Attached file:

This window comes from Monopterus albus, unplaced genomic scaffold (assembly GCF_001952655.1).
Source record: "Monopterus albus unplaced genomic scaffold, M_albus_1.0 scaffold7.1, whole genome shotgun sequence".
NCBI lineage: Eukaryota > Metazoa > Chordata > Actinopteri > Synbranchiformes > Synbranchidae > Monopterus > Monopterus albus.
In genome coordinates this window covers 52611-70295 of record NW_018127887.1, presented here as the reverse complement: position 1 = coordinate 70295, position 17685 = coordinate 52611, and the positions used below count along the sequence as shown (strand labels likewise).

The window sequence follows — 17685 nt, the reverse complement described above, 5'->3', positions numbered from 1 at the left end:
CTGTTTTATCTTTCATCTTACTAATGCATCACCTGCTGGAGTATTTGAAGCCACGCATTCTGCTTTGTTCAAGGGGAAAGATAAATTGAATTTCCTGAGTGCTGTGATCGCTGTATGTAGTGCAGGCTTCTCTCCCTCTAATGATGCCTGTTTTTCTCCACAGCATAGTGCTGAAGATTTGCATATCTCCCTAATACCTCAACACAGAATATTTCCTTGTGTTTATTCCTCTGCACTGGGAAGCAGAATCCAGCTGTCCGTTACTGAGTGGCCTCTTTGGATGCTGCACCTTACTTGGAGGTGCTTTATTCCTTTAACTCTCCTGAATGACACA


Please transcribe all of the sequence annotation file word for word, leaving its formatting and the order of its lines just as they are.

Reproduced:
This window comes from Monopterus albus, unplaced genomic scaffold (assembly GCF_001952655.1).
Source record: "Monopterus albus unplaced genomic scaffold, M_albus_1.0 scaffold7.1, whole genome shotgun sequence".
NCBI lineage: Eukaryota > Metazoa > Chordata > Actinopteri > Synbranchiformes > Synbranchidae > Monopterus > Monopterus albus.
In genome coordinates this window covers 52611-70295 of record NW_018127887.1, presented here as the reverse complement: position 1 = coordinate 70295, position 17685 = coordinate 52611, and the positions used below count along the sequence as shown (strand labels likewise).

The window sequence follows — 17685 nt, the reverse complement described above, 5'->3', positions numbered from 1 at the left end:
CTGTTTTATCTTTCATCTTACTAATGCATCACCTGCTGGAGTATTTGAAGCCACGCATTCTGCTTTGTTCAAGGGGAAAGATAAATTGAATTTCCTGAGTGCTGTGATCGCTGTATGTAGTGCAGGCTTCTCTCCCTCTAATGATGCCTGTTTTTCTCCACAGCATAGTGCTGAAGATTTGCATATCTCCCTAATACCTCAACACAGAATATTTCCTTGTGTTTATTCCTCTGCACTGGGAAGCAGAATCCAGCTGTCCGTTACTGAGTGGCCTCTTTGGATGCTGCACCTTACTTGGAGGTGCTTTATTCCTTTAACTCTCCTGAATGACACA